Home sales poised to moderate

 

 

 

 

 

 

 

 

The COVID-19 outbreak will likely moderate house sales in the near term, according to an economist.

Brian DePratto, senior economist at TD Bank, said the current market conditions due to the impact of the coronavirus paint a bleak picture for home sales in the next months.

“That said, sales are well-positioned to make a strong recovery once the impact of the virus dissipates, helped by an ultra-low interest rate environment,” he said in a report in The Canadian Press.

DePratto said the recovery in sales once the concerns surrounding the COVID-19 ease will likely translate to price gains.

Home sales increased by 26.9% annually in February. On a monthly basis, sales were up by 5.9%, driven by the strong turnout in the Greater Toronto Area (GTA). This came with a 7.3% growth in new listings.

The healthy sales activity and the gains in listings came with a 15.2% annual growth in the national average price for homes, which now stands at $540,000. Excluding the major markets of Greater Vancouver and GTA, the national average price during the month grew by 10.5% to $410,000.

COVID-19: Government announces new mortgage buying program

It will launch a revised Insured Mortgage Purchase Program (IMPP) which will see up to $50 billion of insured mortgage pools purchased through the Canada Mortgage and Housing Corporation (CMHC).

It means that banks and mortgage lenders will have stable funding to continue to lend to consumers and businesses.The government highlights that this does not pose additional risk to taxpayers as the insured mortgages being purchased are already backed by the government.

“These events remind us all how crucial it is to have a safe and affordable place to live. CMHC exists in part to buffer the effects of events such as the COVID-19 virus pandemic, which affect the health and stability of Canada’s financial system. This is what we do. We are part of a federal team that is working hard together to ease the impacts on Canadians,” said Evan Siddall, president and CEO of CMHC.

Earlier this week, the Office of the Superintendent of Financial Institutions (OSFI) announced measures to shore up finances of the institutions it regulates and the suspension of the planned changes to the mortgage stress test.’

CMHC

@CMHC_ca

We’re taking measures to help the during . Through an Insured Mortgage Purchase Program, the will buy up to $50B of insured mortgage pools to help lenders. Details: http://ow.ly/MsWa50yNcqD 

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More market update:

Real Estate Cooling Down

Summer is heating up in Penticton while the real estate market is cooling, according to the South Okanagan Real Estate Board.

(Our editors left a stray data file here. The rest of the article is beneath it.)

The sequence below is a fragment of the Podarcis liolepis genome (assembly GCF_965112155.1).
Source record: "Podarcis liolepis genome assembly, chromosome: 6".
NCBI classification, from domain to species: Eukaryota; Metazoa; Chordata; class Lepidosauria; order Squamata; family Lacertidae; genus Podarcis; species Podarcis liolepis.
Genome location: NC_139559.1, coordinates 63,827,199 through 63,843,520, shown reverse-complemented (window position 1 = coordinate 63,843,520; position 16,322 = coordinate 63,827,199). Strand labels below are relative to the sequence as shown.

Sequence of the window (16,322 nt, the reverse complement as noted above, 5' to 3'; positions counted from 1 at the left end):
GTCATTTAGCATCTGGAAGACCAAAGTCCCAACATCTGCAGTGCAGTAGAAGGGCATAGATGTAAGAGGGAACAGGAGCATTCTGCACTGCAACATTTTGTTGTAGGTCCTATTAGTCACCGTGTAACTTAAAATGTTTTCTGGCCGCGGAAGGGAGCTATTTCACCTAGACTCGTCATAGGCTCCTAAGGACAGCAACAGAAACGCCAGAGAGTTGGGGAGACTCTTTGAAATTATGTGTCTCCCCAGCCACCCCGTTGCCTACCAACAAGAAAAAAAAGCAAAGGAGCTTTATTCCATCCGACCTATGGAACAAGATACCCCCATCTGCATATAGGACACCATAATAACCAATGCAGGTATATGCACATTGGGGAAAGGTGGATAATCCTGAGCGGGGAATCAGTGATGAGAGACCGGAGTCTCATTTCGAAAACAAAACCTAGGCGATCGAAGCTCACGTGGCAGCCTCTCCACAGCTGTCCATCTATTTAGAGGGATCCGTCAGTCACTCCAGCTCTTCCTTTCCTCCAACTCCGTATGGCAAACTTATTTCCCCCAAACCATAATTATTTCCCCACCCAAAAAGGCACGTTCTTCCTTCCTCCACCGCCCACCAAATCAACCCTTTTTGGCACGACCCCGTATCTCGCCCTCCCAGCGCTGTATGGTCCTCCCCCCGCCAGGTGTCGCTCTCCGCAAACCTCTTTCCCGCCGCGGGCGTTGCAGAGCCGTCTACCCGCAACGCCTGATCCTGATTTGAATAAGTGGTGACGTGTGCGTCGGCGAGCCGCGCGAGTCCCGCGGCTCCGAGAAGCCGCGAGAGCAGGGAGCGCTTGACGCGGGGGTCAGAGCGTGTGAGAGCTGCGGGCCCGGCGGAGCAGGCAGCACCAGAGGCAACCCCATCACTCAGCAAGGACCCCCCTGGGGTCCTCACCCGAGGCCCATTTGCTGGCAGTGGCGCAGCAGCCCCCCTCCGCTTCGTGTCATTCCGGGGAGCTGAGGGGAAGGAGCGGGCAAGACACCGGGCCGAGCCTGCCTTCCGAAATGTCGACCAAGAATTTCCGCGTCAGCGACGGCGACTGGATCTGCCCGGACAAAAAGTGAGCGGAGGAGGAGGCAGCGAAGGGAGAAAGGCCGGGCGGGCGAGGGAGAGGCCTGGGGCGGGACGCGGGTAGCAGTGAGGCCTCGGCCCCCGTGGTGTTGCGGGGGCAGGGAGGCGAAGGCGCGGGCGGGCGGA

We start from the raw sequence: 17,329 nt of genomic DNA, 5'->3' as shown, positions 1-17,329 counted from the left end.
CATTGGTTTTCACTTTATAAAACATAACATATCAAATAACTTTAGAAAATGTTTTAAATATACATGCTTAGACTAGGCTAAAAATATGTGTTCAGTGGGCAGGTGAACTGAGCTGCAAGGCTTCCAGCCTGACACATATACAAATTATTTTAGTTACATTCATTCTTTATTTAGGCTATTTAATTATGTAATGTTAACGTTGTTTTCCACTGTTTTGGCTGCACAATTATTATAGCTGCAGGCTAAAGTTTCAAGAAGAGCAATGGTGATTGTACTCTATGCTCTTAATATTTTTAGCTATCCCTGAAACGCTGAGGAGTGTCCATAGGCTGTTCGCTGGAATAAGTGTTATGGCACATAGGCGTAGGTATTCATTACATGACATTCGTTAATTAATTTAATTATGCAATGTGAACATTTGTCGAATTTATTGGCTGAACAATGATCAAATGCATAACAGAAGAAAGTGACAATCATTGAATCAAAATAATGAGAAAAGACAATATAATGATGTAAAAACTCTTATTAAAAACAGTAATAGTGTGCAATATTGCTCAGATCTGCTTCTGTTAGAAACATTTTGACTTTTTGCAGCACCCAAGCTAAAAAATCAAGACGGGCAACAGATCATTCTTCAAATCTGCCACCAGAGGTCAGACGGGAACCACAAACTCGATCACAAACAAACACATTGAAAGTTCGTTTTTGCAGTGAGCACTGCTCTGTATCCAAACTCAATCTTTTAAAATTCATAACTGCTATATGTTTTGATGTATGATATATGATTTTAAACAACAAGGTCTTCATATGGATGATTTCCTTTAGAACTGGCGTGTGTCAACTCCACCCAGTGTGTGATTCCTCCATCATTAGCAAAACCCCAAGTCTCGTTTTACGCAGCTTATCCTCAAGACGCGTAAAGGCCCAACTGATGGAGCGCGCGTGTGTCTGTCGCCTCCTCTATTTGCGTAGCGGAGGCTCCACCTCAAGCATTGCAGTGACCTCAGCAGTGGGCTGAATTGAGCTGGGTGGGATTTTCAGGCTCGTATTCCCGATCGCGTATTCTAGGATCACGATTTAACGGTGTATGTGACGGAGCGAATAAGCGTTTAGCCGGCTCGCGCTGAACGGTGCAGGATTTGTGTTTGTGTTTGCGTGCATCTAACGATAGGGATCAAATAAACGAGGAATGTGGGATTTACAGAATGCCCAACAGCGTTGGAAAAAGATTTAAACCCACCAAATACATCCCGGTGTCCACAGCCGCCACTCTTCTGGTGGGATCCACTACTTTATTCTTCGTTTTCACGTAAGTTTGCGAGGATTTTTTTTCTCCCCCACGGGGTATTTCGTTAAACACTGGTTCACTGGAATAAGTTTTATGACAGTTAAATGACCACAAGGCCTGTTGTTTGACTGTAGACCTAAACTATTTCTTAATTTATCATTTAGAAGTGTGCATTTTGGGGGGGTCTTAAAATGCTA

“We are seeing a bit of a slow down,” said Dori Lionello, president of the SOREB. “Houses in the $500,000 to $700,000 aren’t selling as fast as they were.”

According to the SOREB June statistics, a total of 89 residential properties were sold in Penticton. Year to date, 432 residential properties have sold, down from 550 the same time period last year.

“Prices are stabilizing,” said Lionello.

It took an average of 62 days for a single-family home to sell in Penticton, compared 49 in 2018.

“If you price your house properly, it can sell faster,” she added. “I actually went into a bidding war on a home in Naramata but that is rare these days.”

As a realtor in Penticton, Lionello has some clients waiting to see if prices drop.

Despite the slowdown, the typical price of a single-family home sold in Penticton climbed in June to $567,585, compared to an average of $536,754 for all of 2019 so far, according to SOREB statistics.

The Penticton market remains tied to Vancouver market, Lionello said. For most of 2019, homes on the Coast weren’t selling and when they did, they had to drop their prices to do so. But Vancouver’s market is starting to see some movement.

Lionello currently has several clients from the Coast who have sold their homes and want to move to Penticton, some looking for waterfront.

“Vancouver homes are starting to sell again and a lot of those people are moving to the Okanagan,” she said. “We are exempt from the speculation tax here so that helps.”

Albertan retirees make up some of the migrants to South Okanagan, but for the most part, people sell their homes on the Coast to live the Okanagan lifestyle, she said.

“People are always going to want to live here, so a home is going to be a good commodity,” she said.

The South Okanagan, like Metro Vancouver, is coming out of a red hot market where bidding wars were the norm, she said.

“We had this hot market and then the federal government came in with the [stress test] and new mortgage rules that curbed activity. It’s all had a trickle down effect on the market,” she said. “In B.C., we now have the toughest mortgage rules. It’s so much harder for young families to qualify for a mortgage now so they just can’t get into the market.”

Summerland home prices continue to climb. The average home sold in June was $846,431 compared to $717,456 overall this year-to-date, according to the SOREB statistics.

However, homes sit for sale a lot longer than in Penticton. On average, it took 106 days to sell a home last month in Summerland.

“We aren’t seeing the inventory we saw in South Okanagan like in 2015, but we are still seeing a lot of great options for buyers,” said Lionello.